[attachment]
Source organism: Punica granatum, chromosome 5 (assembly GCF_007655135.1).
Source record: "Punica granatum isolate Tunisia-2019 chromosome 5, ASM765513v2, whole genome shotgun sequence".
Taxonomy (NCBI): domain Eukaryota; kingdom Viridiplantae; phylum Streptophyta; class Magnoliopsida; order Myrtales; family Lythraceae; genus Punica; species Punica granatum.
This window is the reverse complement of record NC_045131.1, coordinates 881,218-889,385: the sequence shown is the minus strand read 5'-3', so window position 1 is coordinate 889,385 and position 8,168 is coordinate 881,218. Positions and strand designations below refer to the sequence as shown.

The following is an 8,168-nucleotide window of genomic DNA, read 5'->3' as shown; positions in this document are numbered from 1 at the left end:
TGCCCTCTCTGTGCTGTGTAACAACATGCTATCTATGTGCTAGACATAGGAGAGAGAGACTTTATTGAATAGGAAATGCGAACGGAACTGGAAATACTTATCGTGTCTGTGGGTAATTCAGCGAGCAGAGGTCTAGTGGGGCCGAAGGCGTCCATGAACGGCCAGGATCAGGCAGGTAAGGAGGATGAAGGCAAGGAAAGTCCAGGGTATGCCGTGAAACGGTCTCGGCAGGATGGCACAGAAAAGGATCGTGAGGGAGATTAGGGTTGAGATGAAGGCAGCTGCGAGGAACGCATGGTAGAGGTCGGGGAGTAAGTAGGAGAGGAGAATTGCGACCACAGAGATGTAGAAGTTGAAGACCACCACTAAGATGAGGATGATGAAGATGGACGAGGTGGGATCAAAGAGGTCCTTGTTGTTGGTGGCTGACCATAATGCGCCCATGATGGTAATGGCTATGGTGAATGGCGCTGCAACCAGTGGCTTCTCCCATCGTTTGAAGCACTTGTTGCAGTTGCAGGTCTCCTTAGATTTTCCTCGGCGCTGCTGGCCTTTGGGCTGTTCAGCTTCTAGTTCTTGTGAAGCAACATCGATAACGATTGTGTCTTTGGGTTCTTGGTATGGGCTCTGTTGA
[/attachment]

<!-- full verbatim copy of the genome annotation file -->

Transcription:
Source organism: Punica granatum, chromosome 5 (assembly GCF_007655135.1).
Source record: "Punica granatum isolate Tunisia-2019 chromosome 5, ASM765513v2, whole genome shotgun sequence".
Taxonomy (NCBI): domain Eukaryota; kingdom Viridiplantae; phylum Streptophyta; class Magnoliopsida; order Myrtales; family Lythraceae; genus Punica; species Punica granatum.
This window is the reverse complement of record NC_045131.1, coordinates 881,218-889,385: the sequence shown is the minus strand read 5'-3', so window position 1 is coordinate 889,385 and position 8,168 is coordinate 881,218. Positions and strand designations below refer to the sequence as shown.

The following is an 8,168-nucleotide window of genomic DNA, read 5'->3' as shown; positions in this document are numbered from 1 at the left end:
TGCCCTCTCTGTGCTGTGTAACAACATGCTATCTATGTGCTAGACATAGGAGAGAGAGACTTTATTGAATAGGAAATGCGAACGGAACTGGAAATACTTATCGTGTCTGTGGGTAATTCAGCGAGCAGAGGTCTAGTGGGGCCGAAGGCGTCCATGAACGGCCAGGATCAGGCAGGTAAGGAGGATGAAGGCAAGGAAAGTCCAGGGTATGCCGTGAAACGGTCTCGGCAGGATGGCACAGAAAAGGATCGTGAGGGAGATTAGGGTTGAGATGAAGGCAGCTGCGAGGAACGCATGGTAGAGGTCGGGGAGTAAGTAGGAGAGGAGAATTGCGACCACAGAGATGTAGAAGTTGAAGACCACCACTAAGATGAGGATGATGAAGATGGACGAGGTGGGATCAAAGAGGTCCTTGTTGTTGGTGGCTGACCATAATGCGCCCATGATGGTAATGGCTATGGTGAATGGCGCTGCAACCAGTGGCTTCTCCCATCGTTTGAAGCACTTGTTGCAGTTGCAGGTCTCCTTAGATTTTCCTCGGCGCTGCTGGCCTTTGGGCTGTTCAGCTTCTAGTTCTTGTGAAGCAACATCGATAACGATTGTGTCTTTGGGTTCTTGGTATGGGCTCTGTTGA